Of all the places I’ve visited in Southeast Asia, Hoi An, Vietnam is my favorite. Great swaths of hot pink bougainvillea blanket sunny yellow shop houses, which sit along dusty roads dotted with temples. The old town’s many coffee shops and chic boutiques hint at the bygone French colonial era. UNESCO has recognized the historic trading port for its well-preserved architecture which reflects both Vietnamese and foreign influences. But Hoi An is perhaps most famous for its riotously colorful lantern festival, which occurs every month on the full moon. I spent three days in Hoi An and could happily have stayed a week.
Things To Do
Hoi An’s ancient town is clustered along the palm tree-lined Thu Bon River. Tourists must purchase a ticket to enter the town, with the fees going towards preservation efforts. The ticket option I chose included entrance to five attractions and was valid for three days. Guards will randomly check for tickets so don’t try to sneak by without one.
The Assembly Hall of the Fujian Chinese is the most impressive of all the main sights. It was first built in the 17th century as a gathering place for Fujian immigrants, but has evolved into a temple dedicated to their sea goddess and protector.
Vibrantly painted doors make the smaller Quan Cong Temple easy to find. This small 17th century temple is dedicated to an ancient Chinese general. The interior features an homage to the general’s horse and an abundance of gold paint.
The Japanese Covered Bridge straddles a canal near the main old town entrance and is the symbol of Hoi An. Japanese traders built the bridge in the 1590s to link their community to the Chinese on the opposite side. The arched wooded span is in remarkably good shape considering its age. It is free to cross, though the tiny temple inside requires a ticket.
One of the most satisfying things to do in Hoi An is to have clothes made. The town is overflowing with options so it can be intimidating to choose. I asked my hotel for a recommendation and they directed me to Tuong Tailor. A shop assistant had me flip through several catalogs until I found the right style. Then I got to browse through stacks and stacks of fabrics which was the best part of the whole experience. My finished dress was ready the next day! You should allow several days for this process in case alterations are needed.
Reaching Out Arts and Crafts is the best place to shop in Hoi An. The organization trains people with disabilities to make handicrafts. Their work is exquisite, and includes everything from pottery and fabric lanterns to jewelry and accessories. Every piece in the store is handmade, unique, and very reasonably priced.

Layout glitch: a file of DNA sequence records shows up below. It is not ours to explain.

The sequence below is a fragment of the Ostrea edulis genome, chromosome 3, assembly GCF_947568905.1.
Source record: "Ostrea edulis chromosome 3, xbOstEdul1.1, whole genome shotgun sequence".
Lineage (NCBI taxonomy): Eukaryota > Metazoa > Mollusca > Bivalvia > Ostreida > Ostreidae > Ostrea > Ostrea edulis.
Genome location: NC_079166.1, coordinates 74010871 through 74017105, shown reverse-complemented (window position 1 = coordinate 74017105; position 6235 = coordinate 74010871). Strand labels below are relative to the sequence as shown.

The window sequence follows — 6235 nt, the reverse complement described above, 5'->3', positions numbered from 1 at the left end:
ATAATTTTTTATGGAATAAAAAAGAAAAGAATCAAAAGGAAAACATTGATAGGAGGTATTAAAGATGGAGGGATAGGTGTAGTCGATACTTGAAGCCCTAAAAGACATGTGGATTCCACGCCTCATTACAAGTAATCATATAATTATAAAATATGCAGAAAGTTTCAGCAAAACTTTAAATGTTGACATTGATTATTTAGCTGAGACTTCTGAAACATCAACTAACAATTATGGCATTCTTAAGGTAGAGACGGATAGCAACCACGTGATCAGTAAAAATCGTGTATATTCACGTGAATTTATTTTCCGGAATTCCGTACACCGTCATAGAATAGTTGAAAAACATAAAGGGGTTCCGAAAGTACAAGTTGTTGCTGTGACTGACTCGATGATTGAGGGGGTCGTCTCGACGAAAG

Although the Hoi An Lantern Festival technically happens every month on the full moon, the best time to experience it is during Lunar New Year and the Mid-Autumn Festival. My visit coincided with the latter, which falls in September or October depending on the year.
Chinese and Vietnamese people celebrate the Mid-Autumn Festival as a way to honor the fall harvest. It is the second most important holiday after the Lunar New Year. The Vietnamese ring in the Mid-Autumn Festival with family reunions, ancestor worship, lion dances, and lighted lanterns. Hoi An has seized on the lantern aspect and run with it to dazzling effect. The town lights so many it can probably be seen from space!
What To Eat and Drink
Madam Khanh – The Banh Mi Queen is the winner of my unofficial taste test of Hoi An’s banh mi joints. These French-Vietnamese baguettes are stuffed with pate, roasted meats, and farm fresh veggies. But it’s the spicy sauce that sets Madam Khanh’s sandwiches apart. I also appreciate the addition of slabs of creamy cheese, though purists might scoff at this.
Anthony Bourdain put Banh Mi Phuong on the map when he declared their sandwiches to be the best in the world. I hate to disagree with a legend, but I thought they lacked the flavor Madam Khanh packs into hers. But clearly Banh Mi Phuong is doing something right, considering there’s still a constant queue nearly a decade after Bourdain’s episode aired.
Nu Eatery has the best pork buns I’ve ever tasted. The pillowy buns are filled with tender slices of pork belly, pickles, and spicy mayo, and are so delicious I went back for a second order. Other winning dishes include a grilled pineapple and watermelon salad and sesame chicken stir fry. Be sure to finish with a refreshing cup of lemongrass ice cream!
Morning Glory has been serving up specialties of the central Vietnam coast since 2006. I especially enjoyed the shrimp mousse grilled on sticks of sugarcane and fried shrimp pancakes. Morning Glory is moderately priced for a restaurant located in a historic building smack in the middle of the ancient town.
Red Snapper is a terrific spot to indulge in an evening cocktail. At the time of my visit, there was a happy hour special on ice bucket-sized mojitos. These are perfect for sharing as you watch the action of the busy waterfront through a lantern rainbow on the balcony. (Note: I did not try Red Snapper’s food.)
Where to Stay
I called the Lantana Boutique Hotel home during my stay in Hoi An. Every member of the staff greeted me by name and was so kind that I was genuinely sad to say goodbye when it was time to leave. My lovely room had a balcony overlooking the river, and the housekeepers arranged the towels into whimsical animal shapes. The hotel’s well-shaded pool was the perfect place to take a rejuvenating dip, and surprisingly, I usually had it all to myself.
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